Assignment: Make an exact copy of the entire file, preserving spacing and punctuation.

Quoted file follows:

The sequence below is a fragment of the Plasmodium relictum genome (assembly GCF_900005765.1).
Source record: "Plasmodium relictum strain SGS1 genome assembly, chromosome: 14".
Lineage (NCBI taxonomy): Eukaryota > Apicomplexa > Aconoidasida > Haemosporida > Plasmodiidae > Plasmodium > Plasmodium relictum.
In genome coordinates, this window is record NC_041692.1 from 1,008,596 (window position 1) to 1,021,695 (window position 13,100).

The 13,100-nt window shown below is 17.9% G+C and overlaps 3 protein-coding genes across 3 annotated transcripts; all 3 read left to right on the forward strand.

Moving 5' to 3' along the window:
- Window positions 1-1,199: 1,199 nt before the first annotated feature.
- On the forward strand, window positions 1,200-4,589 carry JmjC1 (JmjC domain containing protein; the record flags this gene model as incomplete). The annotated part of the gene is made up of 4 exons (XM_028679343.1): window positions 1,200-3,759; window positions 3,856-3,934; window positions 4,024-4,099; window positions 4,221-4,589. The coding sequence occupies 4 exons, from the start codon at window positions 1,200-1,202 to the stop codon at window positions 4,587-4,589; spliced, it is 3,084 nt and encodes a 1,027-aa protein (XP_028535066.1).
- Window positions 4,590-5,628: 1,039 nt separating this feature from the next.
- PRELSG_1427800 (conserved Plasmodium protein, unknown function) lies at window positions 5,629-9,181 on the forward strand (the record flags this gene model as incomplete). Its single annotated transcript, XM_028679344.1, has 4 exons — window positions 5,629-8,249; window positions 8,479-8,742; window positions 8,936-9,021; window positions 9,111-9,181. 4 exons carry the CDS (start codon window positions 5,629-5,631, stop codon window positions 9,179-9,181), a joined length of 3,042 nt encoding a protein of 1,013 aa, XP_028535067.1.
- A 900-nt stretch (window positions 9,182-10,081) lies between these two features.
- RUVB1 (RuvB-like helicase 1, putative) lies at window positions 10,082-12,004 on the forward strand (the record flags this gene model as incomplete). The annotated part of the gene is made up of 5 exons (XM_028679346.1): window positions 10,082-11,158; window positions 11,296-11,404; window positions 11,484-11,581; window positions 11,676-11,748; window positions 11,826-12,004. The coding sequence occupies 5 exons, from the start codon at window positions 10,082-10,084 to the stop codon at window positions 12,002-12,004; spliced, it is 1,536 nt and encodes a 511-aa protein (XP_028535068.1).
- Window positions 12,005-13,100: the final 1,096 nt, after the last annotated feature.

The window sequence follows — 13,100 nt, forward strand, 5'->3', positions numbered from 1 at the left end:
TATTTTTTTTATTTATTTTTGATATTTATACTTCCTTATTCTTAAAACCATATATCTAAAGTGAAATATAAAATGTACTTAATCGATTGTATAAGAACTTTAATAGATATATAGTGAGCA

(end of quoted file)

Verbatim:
The sequence below is a fragment of the Plasmodium relictum genome (assembly GCF_900005765.1).
Source record: "Plasmodium relictum strain SGS1 genome assembly, chromosome: 14".
Lineage (NCBI taxonomy): Eukaryota > Apicomplexa > Aconoidasida > Haemosporida > Plasmodiidae > Plasmodium > Plasmodium relictum.
In genome coordinates, this window is record NC_041692.1 from 1,008,596 (window position 1) to 1,021,695 (window position 13,100).

The 13,100-nt window shown below is 17.9% G+C and overlaps 3 protein-coding genes across 3 annotated transcripts; all 3 read left to right on the forward strand.

Moving 5' to 3' along the window:
- Window positions 1-1,199: 1,199 nt before the first annotated feature.
- On the forward strand, window positions 1,200-4,589 carry JmjC1 (JmjC domain containing protein; the record flags this gene model as incomplete). The annotated part of the gene is made up of 4 exons (XM_028679343.1): window positions 1,200-3,759; window positions 3,856-3,934; window positions 4,024-4,099; window positions 4,221-4,589. The coding sequence occupies 4 exons, from the start codon at window positions 1,200-1,202 to the stop codon at window positions 4,587-4,589; spliced, it is 3,084 nt and encodes a 1,027-aa protein (XP_028535066.1).
- Window positions 4,590-5,628: 1,039 nt separating this feature from the next.
- PRELSG_1427800 (conserved Plasmodium protein, unknown function) lies at window positions 5,629-9,181 on the forward strand (the record flags this gene model as incomplete). Its single annotated transcript, XM_028679344.1, has 4 exons — window positions 5,629-8,249; window positions 8,479-8,742; window positions 8,936-9,021; window positions 9,111-9,181. 4 exons carry the CDS (start codon window positions 5,629-5,631, stop codon window positions 9,179-9,181), a joined length of 3,042 nt encoding a protein of 1,013 aa, XP_028535067.1.
- A 900-nt stretch (window positions 9,182-10,081) lies between these two features.
- RUVB1 (RuvB-like helicase 1, putative) lies at window positions 10,082-12,004 on the forward strand (the record flags this gene model as incomplete). The annotated part of the gene is made up of 5 exons (XM_028679346.1): window positions 10,082-11,158; window positions 11,296-11,404; window positions 11,484-11,581; window positions 11,676-11,748; window positions 11,826-12,004. The coding sequence occupies 5 exons, from the start codon at window positions 10,082-10,084 to the stop codon at window positions 12,002-12,004; spliced, it is 1,536 nt and encodes a 511-aa protein (XP_028535068.1).
- Window positions 12,005-13,100: the final 1,096 nt, after the last annotated feature.

The window sequence follows — 13,100 nt, forward strand, 5'->3', positions numbered from 1 at the left end:
TATTTTTTTTATTTATTTTTGATATTTATACTTCCTTATTCTTAAAACCATATATCTAAAGTGAAATATAAAATGTACTTAATCGATTGTATAAGAACTTTAATAGATATATAGTGAGCA